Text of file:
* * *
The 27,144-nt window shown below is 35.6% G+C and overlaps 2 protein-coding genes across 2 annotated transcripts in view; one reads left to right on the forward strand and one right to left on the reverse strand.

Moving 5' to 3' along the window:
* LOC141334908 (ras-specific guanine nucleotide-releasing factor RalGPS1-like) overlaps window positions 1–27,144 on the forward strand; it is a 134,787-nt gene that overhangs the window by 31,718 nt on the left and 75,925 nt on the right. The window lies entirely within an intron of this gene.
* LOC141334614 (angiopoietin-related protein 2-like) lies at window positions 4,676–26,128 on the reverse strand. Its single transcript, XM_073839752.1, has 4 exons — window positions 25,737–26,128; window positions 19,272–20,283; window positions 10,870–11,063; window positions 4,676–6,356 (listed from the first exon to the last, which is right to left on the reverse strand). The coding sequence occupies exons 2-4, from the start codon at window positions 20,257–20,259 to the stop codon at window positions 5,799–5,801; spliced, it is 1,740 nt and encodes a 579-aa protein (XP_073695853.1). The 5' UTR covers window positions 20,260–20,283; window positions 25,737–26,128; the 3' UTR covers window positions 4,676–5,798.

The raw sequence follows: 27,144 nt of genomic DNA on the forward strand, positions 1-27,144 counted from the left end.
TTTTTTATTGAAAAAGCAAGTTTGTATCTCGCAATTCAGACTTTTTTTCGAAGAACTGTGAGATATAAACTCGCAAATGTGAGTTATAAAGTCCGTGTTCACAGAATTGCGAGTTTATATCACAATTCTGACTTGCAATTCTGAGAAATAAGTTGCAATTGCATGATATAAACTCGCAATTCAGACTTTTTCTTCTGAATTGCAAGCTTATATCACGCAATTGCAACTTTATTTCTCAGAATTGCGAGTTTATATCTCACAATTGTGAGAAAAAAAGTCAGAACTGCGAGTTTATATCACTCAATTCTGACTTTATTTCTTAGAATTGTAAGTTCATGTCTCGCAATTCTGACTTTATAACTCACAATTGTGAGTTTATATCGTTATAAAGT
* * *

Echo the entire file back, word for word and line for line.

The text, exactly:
The 27,144-nt window shown below is 35.6% G+C and overlaps 2 protein-coding genes across 2 annotated transcripts in view; one reads left to right on the forward strand and one right to left on the reverse strand.

Moving 5' to 3' along the window:
* LOC141334908 (ras-specific guanine nucleotide-releasing factor RalGPS1-like) overlaps window positions 1–27,144 on the forward strand; it is a 134,787-nt gene that overhangs the window by 31,718 nt on the left and 75,925 nt on the right. The window lies entirely within an intron of this gene.
* LOC141334614 (angiopoietin-related protein 2-like) lies at window positions 4,676–26,128 on the reverse strand. Its single transcript, XM_073839752.1, has 4 exons — window positions 25,737–26,128; window positions 19,272–20,283; window positions 10,870–11,063; window positions 4,676–6,356 (listed from the first exon to the last, which is right to left on the reverse strand). The coding sequence occupies exons 2-4, from the start codon at window positions 20,257–20,259 to the stop codon at window positions 5,799–5,801; spliced, it is 1,740 nt and encodes a 579-aa protein (XP_073695853.1). The 5' UTR covers window positions 20,260–20,283; window positions 25,737–26,128; the 3' UTR covers window positions 4,676–5,798.

The raw sequence follows: 27,144 nt of genomic DNA on the forward strand, positions 1-27,144 counted from the left end.
TTTTTTATTGAAAAAGCAAGTTTGTATCTCGCAATTCAGACTTTTTTTCGAAGAACTGTGAGATATAAACTCGCAAATGTGAGTTATAAAGTCCGTGTTCACAGAATTGCGAGTTTATATCACAATTCTGACTTGCAATTCTGAGAAATAAGTTGCAATTGCATGATATAAACTCGCAATTCAGACTTTTTCTTCTGAATTGCAAGCTTATATCACGCAATTGCAACTTTATTTCTCAGAATTGCGAGTTTATATCTCACAATTGTGAGAAAAAAAGTCAGAACTGCGAGTTTATATCACTCAATTCTGACTTTATTTCTTAGAATTGTAAGTTCATGTCTCGCAATTCTGACTTTATAACTCACAATTGTGAGTTTATATCGTTATAAAGT